Home

     Looking back at E.B. White’s collection of essays the other night I was reminded of his genius, inspired by his simple yet profound style, and once again brought to my writing knees with the connection I feel to this man who is gone from the earth but still alive to me in his writing.  E.B. White wrote Charlotte’s Webb and Stuart Little, but I only realized this after reading his personal essays and feeling like I’d come home.
Here’s a bit from one of my favorites, about moving from his apartment in New York City:
…As I sit here this afternoon in this disheveled room, surrounded by the boxes and bales that hold my undisposable treasure, I feel the onset of melancholy.  I look out onto Forty-eighth Street; one out of every ten passers-by is familiar to me.  After a dozen years of gazing idly at the passing show, I have assembled, quite unbeknownst to them, a cast of characters that I depend on.  They are the nameless actors who have a daily walk-on part in my play – the greatest of dramas.  I shall miss them all, them and their dogs.  Even more, I think, I shall miss the garden out back – the wolf whistle of the starling, the summer-night murmur of the fountain; the cat, the vine, the sky, the willow.  And the visiting birds of spring and fall – the small, shy birds that drop in for one drink and stay for two weeks.  Over a period of thirty years, I have occupied eight caves in New York, eight digs – four in the Village, one in Murray Hill, three in Turtle Bay.  In New York, a citizen is likely to keep on the move, shopping for the perfect arrangement of rooms and vistas, changing his habitation according to fortune, whim, and need.  And in every place he abandons he leaves something vital, it seems to me, and starts his new life somewhat less encrusted, like a lobster that has shed its skin and is for a time soft and vulnerable.  (Goodbye to Forty-Eighth Street)
     I feel it, I see it, I am completely taken into that world by his words.  And I don’t want to leave.
     There is a theme among White’s essays of his delight in familiar things.  Coming home felt good, leaving it was hard.  He rejoiced in the comfort of a recognizable landscape, a worn-in rocking chair, animals he knew well and those he merely viewed often from a window.  I have the same affinity toward the familiar.  When I moved from Kansas to L.A. after I got married, it took years to shake off the longing for home.  For the recognizable landscape of Pin Oaks and Sugar Maples, the rolling, rocky Flint Hills that offer a grassy view for miles, the older-than-the-sixties architecture, the seasons.  And in fact, the longing never left.  It calmed down and laid low, allowing me to learn to enjoy my new home for what it was, but it never died.  The Flint Hills called to me from the middle of the country, tempting me with room to breathe, and think, and write.  So when we moved back eight years after I left, there was a sigh of relief in my gut when I sat on the porch, silently watching the Sycamore’s swaying leaves shimmer in the sunlight, seeing the Cottonwood tufts float past in summer, or the fat snowflakes fall in winter.  Being back home made me calm.  Made me happy.  Made me sit still for a bit.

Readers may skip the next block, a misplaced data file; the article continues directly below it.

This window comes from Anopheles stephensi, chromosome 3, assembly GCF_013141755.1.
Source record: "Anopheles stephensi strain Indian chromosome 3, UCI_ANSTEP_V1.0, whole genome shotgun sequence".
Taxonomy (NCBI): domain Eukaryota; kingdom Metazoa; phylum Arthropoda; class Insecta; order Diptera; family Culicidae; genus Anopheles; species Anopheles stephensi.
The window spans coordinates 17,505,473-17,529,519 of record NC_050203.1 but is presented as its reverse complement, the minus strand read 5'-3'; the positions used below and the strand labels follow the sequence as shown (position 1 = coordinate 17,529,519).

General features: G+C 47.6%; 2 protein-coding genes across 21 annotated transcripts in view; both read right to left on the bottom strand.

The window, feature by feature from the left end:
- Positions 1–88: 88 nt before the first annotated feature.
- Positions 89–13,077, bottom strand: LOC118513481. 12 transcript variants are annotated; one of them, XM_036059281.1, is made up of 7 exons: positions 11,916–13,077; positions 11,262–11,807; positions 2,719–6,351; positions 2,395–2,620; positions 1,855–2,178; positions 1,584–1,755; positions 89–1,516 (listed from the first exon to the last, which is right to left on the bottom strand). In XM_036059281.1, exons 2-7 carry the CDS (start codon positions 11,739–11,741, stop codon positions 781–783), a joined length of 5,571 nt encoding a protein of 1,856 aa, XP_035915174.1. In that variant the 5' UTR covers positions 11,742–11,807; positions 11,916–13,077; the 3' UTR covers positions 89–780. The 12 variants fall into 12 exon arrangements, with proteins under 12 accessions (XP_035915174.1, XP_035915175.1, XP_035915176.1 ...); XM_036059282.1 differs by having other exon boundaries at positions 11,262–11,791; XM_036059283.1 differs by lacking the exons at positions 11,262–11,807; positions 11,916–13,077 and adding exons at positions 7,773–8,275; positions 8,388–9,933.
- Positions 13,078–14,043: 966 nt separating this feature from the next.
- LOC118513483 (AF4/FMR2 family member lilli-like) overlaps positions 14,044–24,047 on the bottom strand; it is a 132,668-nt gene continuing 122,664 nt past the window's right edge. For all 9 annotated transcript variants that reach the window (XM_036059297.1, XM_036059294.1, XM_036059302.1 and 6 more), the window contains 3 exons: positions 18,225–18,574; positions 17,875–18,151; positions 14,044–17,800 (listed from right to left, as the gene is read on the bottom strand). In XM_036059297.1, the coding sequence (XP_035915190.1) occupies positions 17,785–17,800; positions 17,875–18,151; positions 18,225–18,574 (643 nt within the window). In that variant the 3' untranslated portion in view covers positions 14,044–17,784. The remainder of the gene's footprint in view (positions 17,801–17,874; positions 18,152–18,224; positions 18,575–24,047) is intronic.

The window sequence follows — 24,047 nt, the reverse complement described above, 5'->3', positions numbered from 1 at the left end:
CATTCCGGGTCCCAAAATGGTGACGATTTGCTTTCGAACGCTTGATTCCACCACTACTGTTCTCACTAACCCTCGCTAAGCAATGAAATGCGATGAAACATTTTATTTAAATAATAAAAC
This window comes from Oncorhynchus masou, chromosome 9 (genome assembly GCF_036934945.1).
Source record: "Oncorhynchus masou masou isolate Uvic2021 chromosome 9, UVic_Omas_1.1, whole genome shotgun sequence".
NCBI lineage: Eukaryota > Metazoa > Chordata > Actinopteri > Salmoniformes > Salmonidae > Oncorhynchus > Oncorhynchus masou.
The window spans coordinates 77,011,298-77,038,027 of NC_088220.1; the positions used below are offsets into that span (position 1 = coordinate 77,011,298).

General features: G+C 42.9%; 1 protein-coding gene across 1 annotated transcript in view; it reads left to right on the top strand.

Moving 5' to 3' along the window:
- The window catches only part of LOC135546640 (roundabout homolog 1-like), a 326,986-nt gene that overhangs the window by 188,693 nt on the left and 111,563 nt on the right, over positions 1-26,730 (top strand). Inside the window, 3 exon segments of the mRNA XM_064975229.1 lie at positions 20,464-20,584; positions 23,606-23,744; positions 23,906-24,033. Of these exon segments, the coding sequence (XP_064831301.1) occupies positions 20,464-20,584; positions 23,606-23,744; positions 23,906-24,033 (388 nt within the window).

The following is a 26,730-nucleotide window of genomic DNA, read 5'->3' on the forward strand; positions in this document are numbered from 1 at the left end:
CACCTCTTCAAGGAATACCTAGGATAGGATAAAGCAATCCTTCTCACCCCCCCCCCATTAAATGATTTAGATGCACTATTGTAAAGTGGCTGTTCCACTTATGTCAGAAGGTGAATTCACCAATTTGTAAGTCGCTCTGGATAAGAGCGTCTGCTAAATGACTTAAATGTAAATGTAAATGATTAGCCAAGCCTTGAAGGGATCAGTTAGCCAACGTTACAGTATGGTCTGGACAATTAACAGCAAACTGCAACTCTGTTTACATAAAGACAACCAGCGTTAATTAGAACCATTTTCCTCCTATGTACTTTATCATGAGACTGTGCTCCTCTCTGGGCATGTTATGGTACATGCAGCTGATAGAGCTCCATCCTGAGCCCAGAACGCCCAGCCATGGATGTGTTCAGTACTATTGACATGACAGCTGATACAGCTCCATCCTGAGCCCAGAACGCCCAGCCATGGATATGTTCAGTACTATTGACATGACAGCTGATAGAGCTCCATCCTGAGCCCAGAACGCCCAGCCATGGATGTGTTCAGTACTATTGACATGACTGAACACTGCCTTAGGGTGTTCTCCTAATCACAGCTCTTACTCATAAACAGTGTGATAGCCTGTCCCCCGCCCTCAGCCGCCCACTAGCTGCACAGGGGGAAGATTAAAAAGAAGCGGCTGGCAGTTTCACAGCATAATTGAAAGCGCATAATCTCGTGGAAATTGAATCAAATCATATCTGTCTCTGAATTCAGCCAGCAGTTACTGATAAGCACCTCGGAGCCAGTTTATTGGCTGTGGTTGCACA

But E.B. White had two “homes,” one New York City, one rural Maine.  He loved them both.  Saw the goodness and beauty in each place.  They became familiar over time.  After living in L.A. for nearly a decade it also became a part of me.  I was happy to move back to the midwest as I raised my children, but there are parts of that city which became players in my story, and I am happy to see them again at our semi-annual reunions.  The Magnolia and Palm trees lining Orange Grove Ave, the wild parrots that nested outside my bedroom window, the birds of paradise and poppies that bloomed year-round, the dependable sunshine, the absence of bugs.  I learned from living in such a different place that change is hard, but in the end it’s good.  It expands your repertoire of normal, which makes you more at home in the world.  It helps me know that wherever I live, if given time it can become home, or a home.  Perhaps no place will ever be as much a part of me as Kansas, but it’s ok to leave, to be reminded of why I love it so very much.  And then I can return and give a sigh of relief at the place I know so well.
     White writes about returning to Maine at Christmastime:
What happens to me when I cross the Piscataqua and plunge rapidly into Maine at the cost of seventy-five cents in tolls?  I cannot describe it.  I do not ordinarily spy a partridge in a pear tree, or three french hens, but I do have the sensation of having received a gift from a true love.  And when, five hours later, I dip down across the Narramissic and look back at the tiny town of Orland, the white spires of its church against the pale-red sky stirs me in a way that Chartres could never do.  It was the Narramissic that once received as fine a lyrical tribute as was ever paid to a river – a line in a poem by a schoolboy, who wrote of it, “It flows through Orland every day.”  I never cross that mild stream without thinking of his testimonial to the consistency, the dependability of small, familiar rivers.  (Coming Home)